Sweat might not be pleasant but it contains dozens of chemical compounds whose concentrations change in real time, compounds that could reveal your body’s response to disease, drugs, diet, injury, and stress, among other things. To tap into that treasure-trove of information, researchers have built a wearable sensor that measures levels of specific molecules in sweat and then wirelessly relays the data to a smartphone via a Bluetooth module.
The smart device, fashioned as a wristband or headband, combines a panel of plastic chemical sensors with silicon integrated circuits made on a flexible circuit board. It continuously measures levels of four different components of sweat: two electrolytes, potassium and sodium ions, and two metabolites, glucose and lactate. Ali Javey, electrical engineering and computer sciences professor at the University of California, Berkeley and his colleagues reported the sensor in Nature.
Other research groups have demonstrated wearable sweat sensors before. But those measure one analyte at a time or don’t have the signal processing circuitry and calibration mechanism to accurately monitor analyte levels.
Javey and his colleagues built an array of chemical sensors, each 3-mm wide, on a flexible plastic substrate. The sensors are similar to ones reported before. They are based on enzymes or special chemical cocktails that react with the metabolite or ion to be measured and generate an electrical signal. But the researchers built on previous sensors by treating electrodes with specific added chemicals that reduce potential drift and make the new sensors more stable and reliable.
The team also added a temperature sensor made of a winding metal microwire across which resistance changes in response to temperature. The temperature sensor is a critical component for accurate monitoring, Javey says. Many sensors developed so far have had a strong temperature dependency. “As temperature changes, output of the sensor changes,” he says. “Of course when you sweat, there are big changes in skin temperatures. So you need to constantly measure temperature and correct the sensor’s output as a function of temperature.”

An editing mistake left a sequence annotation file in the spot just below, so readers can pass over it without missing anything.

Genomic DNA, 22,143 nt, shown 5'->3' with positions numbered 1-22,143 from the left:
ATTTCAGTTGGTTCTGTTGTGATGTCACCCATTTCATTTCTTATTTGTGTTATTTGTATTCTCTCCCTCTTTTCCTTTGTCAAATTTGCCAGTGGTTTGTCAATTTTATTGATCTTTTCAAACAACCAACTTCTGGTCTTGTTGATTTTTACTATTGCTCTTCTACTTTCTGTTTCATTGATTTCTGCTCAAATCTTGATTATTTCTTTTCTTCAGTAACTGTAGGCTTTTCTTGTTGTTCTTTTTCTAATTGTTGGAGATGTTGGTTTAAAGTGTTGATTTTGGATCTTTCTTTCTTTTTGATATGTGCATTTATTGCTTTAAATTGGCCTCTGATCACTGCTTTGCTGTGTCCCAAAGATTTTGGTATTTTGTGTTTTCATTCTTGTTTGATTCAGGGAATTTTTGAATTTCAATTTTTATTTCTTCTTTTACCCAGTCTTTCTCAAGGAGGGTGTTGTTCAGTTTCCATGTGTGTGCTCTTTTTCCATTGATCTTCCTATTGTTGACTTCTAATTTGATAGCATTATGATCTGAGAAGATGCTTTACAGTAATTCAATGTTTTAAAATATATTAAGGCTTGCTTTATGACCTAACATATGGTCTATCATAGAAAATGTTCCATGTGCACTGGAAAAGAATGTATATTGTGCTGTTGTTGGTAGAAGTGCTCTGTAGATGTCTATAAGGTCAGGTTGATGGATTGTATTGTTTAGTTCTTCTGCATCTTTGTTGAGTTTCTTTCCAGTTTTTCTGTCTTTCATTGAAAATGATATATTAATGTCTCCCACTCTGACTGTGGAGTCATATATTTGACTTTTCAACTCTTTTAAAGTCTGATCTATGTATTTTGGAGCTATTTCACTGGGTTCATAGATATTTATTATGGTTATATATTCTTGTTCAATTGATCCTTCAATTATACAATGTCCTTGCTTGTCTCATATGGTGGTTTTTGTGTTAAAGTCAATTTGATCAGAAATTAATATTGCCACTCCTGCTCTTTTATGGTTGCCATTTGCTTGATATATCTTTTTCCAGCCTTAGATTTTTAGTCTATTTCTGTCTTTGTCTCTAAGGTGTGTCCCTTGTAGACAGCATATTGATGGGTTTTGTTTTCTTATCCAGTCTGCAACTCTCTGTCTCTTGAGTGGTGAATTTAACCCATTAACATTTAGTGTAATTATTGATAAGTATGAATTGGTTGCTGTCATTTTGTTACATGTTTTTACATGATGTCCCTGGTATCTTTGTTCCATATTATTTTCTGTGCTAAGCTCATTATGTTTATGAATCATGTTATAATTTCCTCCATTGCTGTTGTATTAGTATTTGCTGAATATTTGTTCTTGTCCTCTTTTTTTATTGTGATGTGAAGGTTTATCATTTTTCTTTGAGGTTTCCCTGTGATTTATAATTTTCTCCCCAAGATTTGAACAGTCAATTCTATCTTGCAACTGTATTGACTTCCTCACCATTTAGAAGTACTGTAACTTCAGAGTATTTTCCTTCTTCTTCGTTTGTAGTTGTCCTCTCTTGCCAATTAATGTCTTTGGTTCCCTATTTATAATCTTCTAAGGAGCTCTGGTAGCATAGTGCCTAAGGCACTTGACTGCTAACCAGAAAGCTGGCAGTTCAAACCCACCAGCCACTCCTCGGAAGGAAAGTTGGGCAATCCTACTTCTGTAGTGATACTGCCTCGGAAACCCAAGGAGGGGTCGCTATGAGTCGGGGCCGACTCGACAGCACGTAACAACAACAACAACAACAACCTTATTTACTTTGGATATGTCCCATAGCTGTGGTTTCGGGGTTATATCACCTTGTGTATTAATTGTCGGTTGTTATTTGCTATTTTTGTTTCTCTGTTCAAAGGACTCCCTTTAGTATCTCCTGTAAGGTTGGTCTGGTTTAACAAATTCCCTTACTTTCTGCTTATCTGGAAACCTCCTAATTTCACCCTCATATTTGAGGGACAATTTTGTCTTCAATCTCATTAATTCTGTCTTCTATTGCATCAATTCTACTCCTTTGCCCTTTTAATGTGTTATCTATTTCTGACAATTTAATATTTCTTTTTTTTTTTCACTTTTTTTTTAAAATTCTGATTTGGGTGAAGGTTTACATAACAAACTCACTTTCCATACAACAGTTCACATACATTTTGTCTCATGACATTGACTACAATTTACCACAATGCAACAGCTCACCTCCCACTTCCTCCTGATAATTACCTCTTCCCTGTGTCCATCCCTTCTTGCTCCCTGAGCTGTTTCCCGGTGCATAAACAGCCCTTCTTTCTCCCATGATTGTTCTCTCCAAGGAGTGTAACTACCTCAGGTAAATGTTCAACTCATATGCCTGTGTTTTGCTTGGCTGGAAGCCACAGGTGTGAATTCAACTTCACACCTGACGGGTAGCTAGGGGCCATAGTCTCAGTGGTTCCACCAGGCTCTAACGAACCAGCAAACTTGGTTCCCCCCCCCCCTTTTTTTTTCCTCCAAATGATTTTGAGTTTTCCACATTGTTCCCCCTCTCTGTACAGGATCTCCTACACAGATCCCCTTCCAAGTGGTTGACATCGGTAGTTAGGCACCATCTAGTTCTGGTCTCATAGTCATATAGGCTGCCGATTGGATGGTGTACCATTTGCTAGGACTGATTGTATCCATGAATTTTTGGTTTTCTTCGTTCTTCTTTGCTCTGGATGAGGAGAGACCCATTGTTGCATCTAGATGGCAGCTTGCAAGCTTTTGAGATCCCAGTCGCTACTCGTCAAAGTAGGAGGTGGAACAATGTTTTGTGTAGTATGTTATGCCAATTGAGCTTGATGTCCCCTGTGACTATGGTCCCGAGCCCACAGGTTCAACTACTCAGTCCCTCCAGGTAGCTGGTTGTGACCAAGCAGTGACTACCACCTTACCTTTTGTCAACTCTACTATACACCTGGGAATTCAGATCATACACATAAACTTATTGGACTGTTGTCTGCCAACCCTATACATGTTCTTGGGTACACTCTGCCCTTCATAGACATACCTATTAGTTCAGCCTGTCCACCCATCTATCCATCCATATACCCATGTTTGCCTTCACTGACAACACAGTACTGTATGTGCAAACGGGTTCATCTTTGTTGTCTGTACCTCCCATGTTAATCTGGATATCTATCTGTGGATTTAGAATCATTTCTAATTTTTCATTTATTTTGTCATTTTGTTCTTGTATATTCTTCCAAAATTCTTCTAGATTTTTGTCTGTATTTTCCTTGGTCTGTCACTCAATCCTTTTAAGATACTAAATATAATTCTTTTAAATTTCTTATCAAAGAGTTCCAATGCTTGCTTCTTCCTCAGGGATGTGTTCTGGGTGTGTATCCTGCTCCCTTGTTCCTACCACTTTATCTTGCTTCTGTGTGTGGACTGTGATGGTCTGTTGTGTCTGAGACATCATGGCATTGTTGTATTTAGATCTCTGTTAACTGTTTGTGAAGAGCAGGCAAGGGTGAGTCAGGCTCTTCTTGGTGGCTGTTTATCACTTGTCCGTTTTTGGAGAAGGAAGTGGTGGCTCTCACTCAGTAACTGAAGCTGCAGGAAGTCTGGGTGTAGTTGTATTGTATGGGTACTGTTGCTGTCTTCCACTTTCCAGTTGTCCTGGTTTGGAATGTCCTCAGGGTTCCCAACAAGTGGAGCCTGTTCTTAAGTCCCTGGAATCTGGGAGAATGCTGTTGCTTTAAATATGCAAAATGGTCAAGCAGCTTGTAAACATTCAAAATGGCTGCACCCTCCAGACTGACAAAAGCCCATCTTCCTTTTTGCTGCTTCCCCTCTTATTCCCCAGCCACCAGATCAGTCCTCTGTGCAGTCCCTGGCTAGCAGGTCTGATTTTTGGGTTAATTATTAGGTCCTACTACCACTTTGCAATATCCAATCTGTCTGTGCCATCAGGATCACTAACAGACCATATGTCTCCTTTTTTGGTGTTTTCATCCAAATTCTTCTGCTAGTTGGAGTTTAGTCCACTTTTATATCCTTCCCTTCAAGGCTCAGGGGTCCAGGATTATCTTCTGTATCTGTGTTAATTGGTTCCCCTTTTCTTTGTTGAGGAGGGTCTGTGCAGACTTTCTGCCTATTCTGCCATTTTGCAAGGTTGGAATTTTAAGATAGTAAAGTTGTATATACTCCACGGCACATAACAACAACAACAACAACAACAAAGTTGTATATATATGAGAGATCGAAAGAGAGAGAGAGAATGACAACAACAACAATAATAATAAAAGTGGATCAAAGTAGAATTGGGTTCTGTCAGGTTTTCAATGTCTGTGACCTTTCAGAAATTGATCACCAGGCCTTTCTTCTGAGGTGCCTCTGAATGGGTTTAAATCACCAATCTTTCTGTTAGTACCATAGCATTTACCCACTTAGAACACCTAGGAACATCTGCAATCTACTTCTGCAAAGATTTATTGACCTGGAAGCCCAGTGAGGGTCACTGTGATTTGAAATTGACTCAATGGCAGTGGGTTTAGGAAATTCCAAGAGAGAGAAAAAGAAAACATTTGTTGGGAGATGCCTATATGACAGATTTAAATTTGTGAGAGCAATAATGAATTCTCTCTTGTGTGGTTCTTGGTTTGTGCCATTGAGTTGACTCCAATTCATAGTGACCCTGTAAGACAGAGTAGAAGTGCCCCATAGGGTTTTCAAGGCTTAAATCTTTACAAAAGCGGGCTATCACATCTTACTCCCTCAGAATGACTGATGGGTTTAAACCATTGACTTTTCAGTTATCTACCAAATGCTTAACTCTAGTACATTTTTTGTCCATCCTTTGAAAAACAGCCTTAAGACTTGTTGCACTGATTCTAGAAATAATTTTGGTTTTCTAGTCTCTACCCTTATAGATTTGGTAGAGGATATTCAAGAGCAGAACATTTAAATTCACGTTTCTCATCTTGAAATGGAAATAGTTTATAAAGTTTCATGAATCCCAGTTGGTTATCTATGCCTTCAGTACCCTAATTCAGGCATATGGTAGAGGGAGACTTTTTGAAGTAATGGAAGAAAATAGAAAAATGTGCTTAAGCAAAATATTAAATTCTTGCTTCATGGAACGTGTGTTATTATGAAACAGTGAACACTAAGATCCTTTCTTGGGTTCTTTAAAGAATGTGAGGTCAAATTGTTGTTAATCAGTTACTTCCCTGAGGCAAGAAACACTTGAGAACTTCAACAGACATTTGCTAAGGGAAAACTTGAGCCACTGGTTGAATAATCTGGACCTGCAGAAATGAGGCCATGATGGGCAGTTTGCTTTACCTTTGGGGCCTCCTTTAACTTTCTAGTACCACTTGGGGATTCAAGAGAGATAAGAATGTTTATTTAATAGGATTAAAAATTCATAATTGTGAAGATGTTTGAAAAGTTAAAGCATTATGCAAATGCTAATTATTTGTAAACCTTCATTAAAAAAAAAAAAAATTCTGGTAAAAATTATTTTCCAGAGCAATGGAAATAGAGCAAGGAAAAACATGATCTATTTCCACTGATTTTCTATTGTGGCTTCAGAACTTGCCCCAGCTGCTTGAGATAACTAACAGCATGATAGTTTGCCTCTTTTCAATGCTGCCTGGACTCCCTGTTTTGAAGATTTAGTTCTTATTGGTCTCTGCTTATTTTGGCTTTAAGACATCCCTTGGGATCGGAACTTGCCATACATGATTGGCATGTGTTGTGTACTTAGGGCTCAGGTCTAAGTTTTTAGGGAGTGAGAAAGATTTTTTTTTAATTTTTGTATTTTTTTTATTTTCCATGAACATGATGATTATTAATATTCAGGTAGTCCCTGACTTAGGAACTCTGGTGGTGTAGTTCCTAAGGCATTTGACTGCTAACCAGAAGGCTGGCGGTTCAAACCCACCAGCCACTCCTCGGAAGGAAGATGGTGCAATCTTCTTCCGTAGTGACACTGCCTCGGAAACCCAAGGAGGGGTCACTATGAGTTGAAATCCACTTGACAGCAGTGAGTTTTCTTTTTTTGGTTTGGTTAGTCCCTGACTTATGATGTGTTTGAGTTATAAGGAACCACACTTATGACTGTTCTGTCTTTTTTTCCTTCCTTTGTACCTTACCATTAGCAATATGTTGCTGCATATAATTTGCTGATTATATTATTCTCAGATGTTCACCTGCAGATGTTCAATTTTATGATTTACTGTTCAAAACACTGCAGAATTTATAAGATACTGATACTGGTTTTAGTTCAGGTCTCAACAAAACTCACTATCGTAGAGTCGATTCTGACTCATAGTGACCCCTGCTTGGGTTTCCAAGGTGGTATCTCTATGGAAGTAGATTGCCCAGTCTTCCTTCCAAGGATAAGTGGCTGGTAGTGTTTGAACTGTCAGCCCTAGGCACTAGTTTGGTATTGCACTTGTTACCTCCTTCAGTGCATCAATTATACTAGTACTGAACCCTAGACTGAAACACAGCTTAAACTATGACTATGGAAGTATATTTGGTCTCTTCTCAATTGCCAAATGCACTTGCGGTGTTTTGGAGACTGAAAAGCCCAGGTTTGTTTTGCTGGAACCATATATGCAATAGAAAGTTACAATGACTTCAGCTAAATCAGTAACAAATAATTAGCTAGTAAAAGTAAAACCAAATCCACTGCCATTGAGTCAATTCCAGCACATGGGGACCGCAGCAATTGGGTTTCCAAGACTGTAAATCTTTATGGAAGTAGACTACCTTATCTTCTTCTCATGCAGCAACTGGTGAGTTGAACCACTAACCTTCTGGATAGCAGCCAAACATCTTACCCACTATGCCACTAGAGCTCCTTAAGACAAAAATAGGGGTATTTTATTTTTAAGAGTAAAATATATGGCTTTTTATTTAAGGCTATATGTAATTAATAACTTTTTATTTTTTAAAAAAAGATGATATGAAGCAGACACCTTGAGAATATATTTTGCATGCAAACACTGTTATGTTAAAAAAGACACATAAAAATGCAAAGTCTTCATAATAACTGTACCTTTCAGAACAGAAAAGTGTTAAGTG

Electrical signals from the sensor array, which comes in contact with the skin, go to a silicon IC made on a flexible circuit board. The IC filters, processes and calibrates the data and converts it to an output denoting concentration of the analyte, which is sent to the phone.
To test the sensor, a human subject wore the smart wristband and headband while exercising on a stationary cycle. The researchers found that measurements from the sensor matched the metabolite and electrolyte numbers measured in sweat samples taken every few minutes.
Finally, the researchers demonstrated the sensor array’s use to monitor dehydration in people running outdoors by measuring sodium and potassium ions, whose concentration increases with dehydration. “We’re now extending our work to look at a broader spectrum of molecules in sweat for a broader application domain,” Javey says. “Our design is very generic. Should be easy to extend sensors to other chemicals.”
“They’re the first academic group to combine sweat sensors into a complete wearable system with Bluetooth,” says Jason Heikenfeld, a professor of electrical engineering at the University of Cincinnati, who has co-founded the startup Eccrine Systems to commercialize his own lab’s sweat-sensing technology. “This system can sync up to a phone and give continuous data that’s certainly exciting. It’s all engineering but it’s very hard to bring everything together. This takes us a step closer to what people would primarily want to use.”